Why laws are the major culprit in Corruption

Today a major part of the business hub of Bangalore – the Chickpet / Balepet and other nearby areas were closed voluntary to show solidarity with the Anna Hazare campaign. Loosing business hurts everyone and if some one is doing it voluntarily, it shows the amount of pain the people have and the contempt for what is going on.

In the evening, I was listening to the speech of Anna Hazare and felt that as I had outlined earlier, while his goals were genuine and something that has to be accomplished, the route he is taking to get there is not the right way.

One of the key demands of the campaign is to include all levels of administration under the Jan Lok Pal. Of course this is a credible demand since much of the day to day corruption we witness is because of our interactions with the lower level of administrators than dealing with MP’s or MLA’s. But the problem is that the laws are such that it makes it impossible to get the work done without paying off.

For instance, let’s take the question of building a house. I would say that there would be less than 10% of total number of persons who have built their houses but haven’t needed to pay a bribe. The reason the vast majority are compelled to bribe is because the rules are highly impractical and illogical (in some cases).

The laws governing how you can build a house in your site were laid out years back. At that time, a 40 * 60 (feet) sites were allotted to Low Income Group. Set backs were framed to

1. Make it bit uniform in appearance

2. Give enough space for light and air.

But that was then when the land rates were pretty low and population was smaller. In the current age, with a growing population and growing needs, the cost of land has shot up substantially. But the laws remain the same despite sites getting smaller and smaller. Sites of dimensions of 15*20 (feet) are many in number. When one has paid through the nose for acquiring such small space, it defies logic to leave out so much of space to setbacks.

Architects when planning the building generally draw 2 plans. One is what will get approved and the second is what is actually constructed. The first observes every law that is demanded of and the second breaks virtually every law there is in the book.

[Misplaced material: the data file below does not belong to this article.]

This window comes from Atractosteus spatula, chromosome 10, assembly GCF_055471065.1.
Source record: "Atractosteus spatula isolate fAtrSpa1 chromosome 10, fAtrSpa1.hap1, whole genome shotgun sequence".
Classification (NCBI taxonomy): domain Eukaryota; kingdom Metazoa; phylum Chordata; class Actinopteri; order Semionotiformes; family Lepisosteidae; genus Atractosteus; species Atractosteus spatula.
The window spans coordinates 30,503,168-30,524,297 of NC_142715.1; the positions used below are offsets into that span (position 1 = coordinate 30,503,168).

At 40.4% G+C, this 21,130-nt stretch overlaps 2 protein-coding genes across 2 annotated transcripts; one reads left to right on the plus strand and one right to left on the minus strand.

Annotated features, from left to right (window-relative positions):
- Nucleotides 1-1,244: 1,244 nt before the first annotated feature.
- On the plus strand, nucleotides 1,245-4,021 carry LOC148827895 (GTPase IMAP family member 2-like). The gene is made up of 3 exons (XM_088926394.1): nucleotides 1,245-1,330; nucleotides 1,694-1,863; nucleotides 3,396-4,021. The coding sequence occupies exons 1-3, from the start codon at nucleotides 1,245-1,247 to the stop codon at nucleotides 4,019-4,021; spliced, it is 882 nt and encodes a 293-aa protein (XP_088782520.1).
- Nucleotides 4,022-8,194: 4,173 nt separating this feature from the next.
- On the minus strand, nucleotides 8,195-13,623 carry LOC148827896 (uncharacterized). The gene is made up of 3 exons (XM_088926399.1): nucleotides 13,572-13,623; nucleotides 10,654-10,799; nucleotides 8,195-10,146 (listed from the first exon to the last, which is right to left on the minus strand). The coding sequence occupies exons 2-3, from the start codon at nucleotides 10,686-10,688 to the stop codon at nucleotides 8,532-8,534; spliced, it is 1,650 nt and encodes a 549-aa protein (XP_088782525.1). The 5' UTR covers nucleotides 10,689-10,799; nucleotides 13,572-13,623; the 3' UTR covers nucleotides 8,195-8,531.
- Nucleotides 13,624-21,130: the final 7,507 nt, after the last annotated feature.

Once the construction starts, the local AE, EE comes to visit since its now common knowledge that the building has violations (and that too in plenty). Depending on the amount of violations and amount of bargaining one can accomplish, a price is fixed and handed over which would mean that the guys will turn a blind eye to the said violations.

Now lets assume that there is a Jan Lok Pal and these guys are afraid, does that mean that every one will start obeying the law? On the contrary I feel that the asking price will go up since now its more risky than earlier. The guy who is building would not get him caught since he knows that he is violating the law in the first place and if he does get the guy caught, the guy coming next will ensure that the building never gets completed.

What instead would solve the problem is if laws are changed to reflect current situation. Agree that setbacks are needed to ensure Light and Air, but as the sites get smaller, it just is not possible to build anything. Why not change the law to reduce the said rules (including one that says that you cannot build a room over a Garage if the Garage is in the front of the property – not sure what logic is that, it defies conventional logic) and make it easy for people to build based on requirements and current trends.

If one looks at any new individual house, there would be violations galore. If 90% or more of the population is violating the law, then the answer would be to change the law rather than try to get everyone to follow the same. This may defy logic but will ensure that corruption comes down in some way.

I believe the same can be extended to a lot of areas where corruption is rampant because of unfollowable laws. 

As Gujarat Chief Minister says, the best way for the government is to ensure Minimum Government and Maximum Governance. Simplying the laws and making it upto date will reduce the reasons for some one to pay off to get the work done and hence have a tremendous impact on the society itself.

 

 

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About Prashanth

Have been a full time participant in the stock markets since 1996. Run a Yahoo Group where focus is exclusively on discussions of the Indian Markets using Technical Analysis as the tool (groups.yahoo.com/group/technical-investor)
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One Response to Why laws are the major culprit in Corruption

  1. naresh nambisan says:

    to ensure Minimum Government and Maximum Governance. Simplying the laws and making it upto date will reduce the reasons for some one to pay off to get the work done and hence have a tremendous impact on the society itself. AGREE TO THIS

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